There were two things God told them to do:
They were to wash their clothes. Clothes, perhaps more than any other outward sign, speak to the intentions of the one wearing them. If you meet a man in a football uniform you don’t really have to ask him what he is about to do, his clothes tell the story. The same is true for a woman in a bridal gown; her clothes tell you everything you need to know. Like Baptism is an external representation of an internal transformation, so the clean clothes were to externally symbolize their understanding that to come to God means one must be internally clean, to have a pure heart.
Psalm 24:3-4 says, “Who may ascend into the hill of the Lord? Who may stand in His holy place? He who has clean hands and a pure heart, who has not lifted up his soul in vain and has not sworn deceitfully.”
By washing their clothes, the Israelites were demonstrating their understanding that God was Holy and that to meet with Him required holiness.
Secondly, they were to refrain from sexual activity. Not that sexual activity within the bonds of marriage was in anyway unclean, but as they prepared to meet God, as they prepared themselves spiritually, they were to abstain from any personal indulgence which would take their heart and mind off of God. Three days of self-restraint and preparation allowed the Israelites time to reflect, time to meditate on their upcoming meeting with God. In the New Testament, Paul instructs the church at Corinth in 1 Corinthians 7:5 that married couples were only to abstain from physical relations for the purpose of prayer and fasting, and even then, only for a short time lest Satan tempt them because of their lack of self control.
The lesson here is that meeting with God requires personal preparation. It means seeking Him with an undivided heart and mind. It means not allowing anything else, no matter how blessed or wonderful it may be, to distract us from preparing to hear from God.
Prayer and fasting, seeking the face of God and abstaining from the physical things of the world which satisfy us, are both things which God tells us will bring us spiritual power. In Mark 9:25-29, you recall that the disciples tried to cast out an unclean spirit but could not. And when Jesus had cast it out He told them, “This kind cannot be driving out by anything but prayer and fasting.” In preparation for His ministry, in Matthew chapter 4, Jesus fasted and prayed. He consecrated Himself for the service He was about to enter.
We don’t spend much time these days thinking about the preparation necessary to meet with God. Perhaps that’s one of the reasons we lack the power of God in so much of what is called church these days. We just don’t spend enough time getting our hearts and our lives right, preparing ourselves to meet with God, and consequently we don’t experience the presence of God that we read of in scripture.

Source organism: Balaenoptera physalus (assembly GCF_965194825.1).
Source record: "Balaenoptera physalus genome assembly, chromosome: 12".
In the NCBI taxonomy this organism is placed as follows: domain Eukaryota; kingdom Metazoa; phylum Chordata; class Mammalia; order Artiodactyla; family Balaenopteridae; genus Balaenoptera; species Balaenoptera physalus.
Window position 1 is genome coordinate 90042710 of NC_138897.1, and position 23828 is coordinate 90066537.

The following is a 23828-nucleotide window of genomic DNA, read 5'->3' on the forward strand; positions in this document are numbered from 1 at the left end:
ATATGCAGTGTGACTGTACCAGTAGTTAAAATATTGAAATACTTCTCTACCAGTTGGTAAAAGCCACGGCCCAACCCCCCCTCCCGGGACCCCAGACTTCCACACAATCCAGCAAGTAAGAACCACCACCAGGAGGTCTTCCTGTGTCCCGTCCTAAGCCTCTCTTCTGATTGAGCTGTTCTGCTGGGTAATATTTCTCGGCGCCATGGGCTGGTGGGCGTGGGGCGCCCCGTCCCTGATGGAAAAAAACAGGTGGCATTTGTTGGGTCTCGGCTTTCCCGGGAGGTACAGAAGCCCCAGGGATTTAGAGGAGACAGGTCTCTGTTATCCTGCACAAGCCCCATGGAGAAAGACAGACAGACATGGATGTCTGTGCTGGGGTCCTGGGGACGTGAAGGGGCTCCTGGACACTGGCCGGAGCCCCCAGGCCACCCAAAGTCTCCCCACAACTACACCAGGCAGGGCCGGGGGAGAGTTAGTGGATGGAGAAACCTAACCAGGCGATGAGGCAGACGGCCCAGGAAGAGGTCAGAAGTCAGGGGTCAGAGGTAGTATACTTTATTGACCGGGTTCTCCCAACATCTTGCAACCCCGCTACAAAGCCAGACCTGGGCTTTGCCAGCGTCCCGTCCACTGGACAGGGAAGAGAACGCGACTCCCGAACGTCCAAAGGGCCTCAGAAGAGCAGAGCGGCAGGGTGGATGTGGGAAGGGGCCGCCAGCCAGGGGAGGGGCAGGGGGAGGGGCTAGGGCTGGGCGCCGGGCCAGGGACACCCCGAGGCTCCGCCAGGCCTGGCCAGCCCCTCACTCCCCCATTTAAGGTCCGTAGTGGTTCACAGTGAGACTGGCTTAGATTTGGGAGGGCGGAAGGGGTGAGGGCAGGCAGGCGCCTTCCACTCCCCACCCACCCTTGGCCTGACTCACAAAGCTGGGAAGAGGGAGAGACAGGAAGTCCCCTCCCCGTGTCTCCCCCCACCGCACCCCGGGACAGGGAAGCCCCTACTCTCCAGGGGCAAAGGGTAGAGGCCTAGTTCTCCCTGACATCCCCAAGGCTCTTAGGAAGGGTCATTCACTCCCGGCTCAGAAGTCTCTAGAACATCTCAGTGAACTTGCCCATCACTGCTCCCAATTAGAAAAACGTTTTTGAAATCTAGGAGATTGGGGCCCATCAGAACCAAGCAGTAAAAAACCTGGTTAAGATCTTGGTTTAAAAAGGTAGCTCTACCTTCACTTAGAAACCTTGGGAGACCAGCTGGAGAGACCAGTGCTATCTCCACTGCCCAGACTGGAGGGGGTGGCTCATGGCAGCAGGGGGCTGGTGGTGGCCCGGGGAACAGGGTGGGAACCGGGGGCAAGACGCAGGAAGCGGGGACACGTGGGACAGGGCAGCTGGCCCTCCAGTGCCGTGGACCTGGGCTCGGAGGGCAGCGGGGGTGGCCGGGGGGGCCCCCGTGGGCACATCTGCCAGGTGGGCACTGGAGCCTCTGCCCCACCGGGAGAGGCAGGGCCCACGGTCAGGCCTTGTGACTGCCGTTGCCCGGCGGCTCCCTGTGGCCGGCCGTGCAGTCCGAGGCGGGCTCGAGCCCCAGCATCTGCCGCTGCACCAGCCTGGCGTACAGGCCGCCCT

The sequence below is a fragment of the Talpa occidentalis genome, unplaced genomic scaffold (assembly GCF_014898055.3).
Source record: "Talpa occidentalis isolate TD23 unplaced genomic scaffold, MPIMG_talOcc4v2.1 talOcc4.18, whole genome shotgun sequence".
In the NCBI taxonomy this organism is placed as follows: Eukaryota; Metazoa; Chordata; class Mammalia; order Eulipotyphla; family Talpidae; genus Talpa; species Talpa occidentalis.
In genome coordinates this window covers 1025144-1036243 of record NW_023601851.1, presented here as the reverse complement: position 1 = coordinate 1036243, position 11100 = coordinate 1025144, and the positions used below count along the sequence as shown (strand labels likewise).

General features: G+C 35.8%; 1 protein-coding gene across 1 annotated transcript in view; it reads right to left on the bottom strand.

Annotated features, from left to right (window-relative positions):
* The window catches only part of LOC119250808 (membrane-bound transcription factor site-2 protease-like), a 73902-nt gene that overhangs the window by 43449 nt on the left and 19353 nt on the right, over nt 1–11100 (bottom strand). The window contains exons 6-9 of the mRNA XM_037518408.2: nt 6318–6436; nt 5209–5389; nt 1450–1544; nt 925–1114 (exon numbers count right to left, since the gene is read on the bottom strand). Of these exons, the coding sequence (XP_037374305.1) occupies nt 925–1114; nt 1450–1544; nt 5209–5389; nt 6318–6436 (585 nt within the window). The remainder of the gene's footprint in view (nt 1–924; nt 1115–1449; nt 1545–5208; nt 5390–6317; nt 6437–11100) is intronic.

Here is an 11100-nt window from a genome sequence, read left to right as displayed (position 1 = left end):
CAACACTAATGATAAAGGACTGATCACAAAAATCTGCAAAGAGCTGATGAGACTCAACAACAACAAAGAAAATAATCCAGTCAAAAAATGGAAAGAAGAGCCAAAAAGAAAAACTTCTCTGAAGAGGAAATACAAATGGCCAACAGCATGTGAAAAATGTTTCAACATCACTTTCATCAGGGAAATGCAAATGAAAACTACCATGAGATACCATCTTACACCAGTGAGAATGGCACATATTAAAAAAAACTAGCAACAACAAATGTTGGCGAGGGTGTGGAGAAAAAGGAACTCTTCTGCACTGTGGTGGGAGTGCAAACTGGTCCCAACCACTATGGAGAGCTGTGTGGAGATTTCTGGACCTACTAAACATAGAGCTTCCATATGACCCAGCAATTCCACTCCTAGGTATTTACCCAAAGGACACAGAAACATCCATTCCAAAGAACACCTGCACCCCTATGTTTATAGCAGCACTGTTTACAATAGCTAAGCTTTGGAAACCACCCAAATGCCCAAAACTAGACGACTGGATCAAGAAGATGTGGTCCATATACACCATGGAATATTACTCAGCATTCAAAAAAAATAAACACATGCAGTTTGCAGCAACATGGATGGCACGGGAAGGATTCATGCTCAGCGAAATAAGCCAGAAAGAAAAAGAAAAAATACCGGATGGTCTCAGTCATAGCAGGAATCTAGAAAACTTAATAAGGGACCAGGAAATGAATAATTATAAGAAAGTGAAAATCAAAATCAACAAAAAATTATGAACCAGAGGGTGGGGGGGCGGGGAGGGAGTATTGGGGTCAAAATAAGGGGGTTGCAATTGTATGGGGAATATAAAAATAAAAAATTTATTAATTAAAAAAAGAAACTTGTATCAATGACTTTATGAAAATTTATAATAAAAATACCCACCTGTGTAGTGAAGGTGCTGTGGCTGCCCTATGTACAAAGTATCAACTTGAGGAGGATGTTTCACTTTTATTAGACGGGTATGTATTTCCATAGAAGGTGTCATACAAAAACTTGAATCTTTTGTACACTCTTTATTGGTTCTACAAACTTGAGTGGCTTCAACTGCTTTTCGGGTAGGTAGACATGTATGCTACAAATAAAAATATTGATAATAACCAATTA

If we want to experience God as believers did in days of old, we must be prepared to meet Him. We must be consecrated.
In the New Testament God tells us how to prepare ourselves to meet with God. James 4:8-10 says, “Draw near to God and He will draw near to you. Cleanse your hands, you sinners and purify your hearts, you double minded. Be wretched and mourn and weep. Let your laughter be turned to mourning and your joy to gloom. Humble yourselves before the Lord and He will exalt you.”
James tells us four things to do as we prepare to draw near to God:
Cleanse your hands – stop sinning. If we are going to experience the presence of God we cannot allow unchecked sin to continue in our lives. Practices and habits which grieve the Holy Spirit of God, will keep you from experiencing the power and the presence of God. One of the reasons we don’t see revival in our churches today is because we’ve become all too comfortable with sin. To cleanse one’s hands literally means to wash up, to get the stains of sin off of them, to stop sinning.
Purify your heart – The heart is the realm of feelings and attitudes. It is the place where man cannot see, but God sees clearly. Attitudes of anger, of bitterness, or resentment and of jealously will keep you from experiencing the presence of God. Psalm 66:18 says, “If I regard iniquity in my heart, the Lord will not hear.” If you want to be in fellowship with God, if you want to experience His presence and know the joy and power that comes from that experience, you cannot regard sin in your heart. That is, you cannot be unrepentant and allow your sin to remain unconfessed. If you want to draw near to God, your heart must be right with God and with others.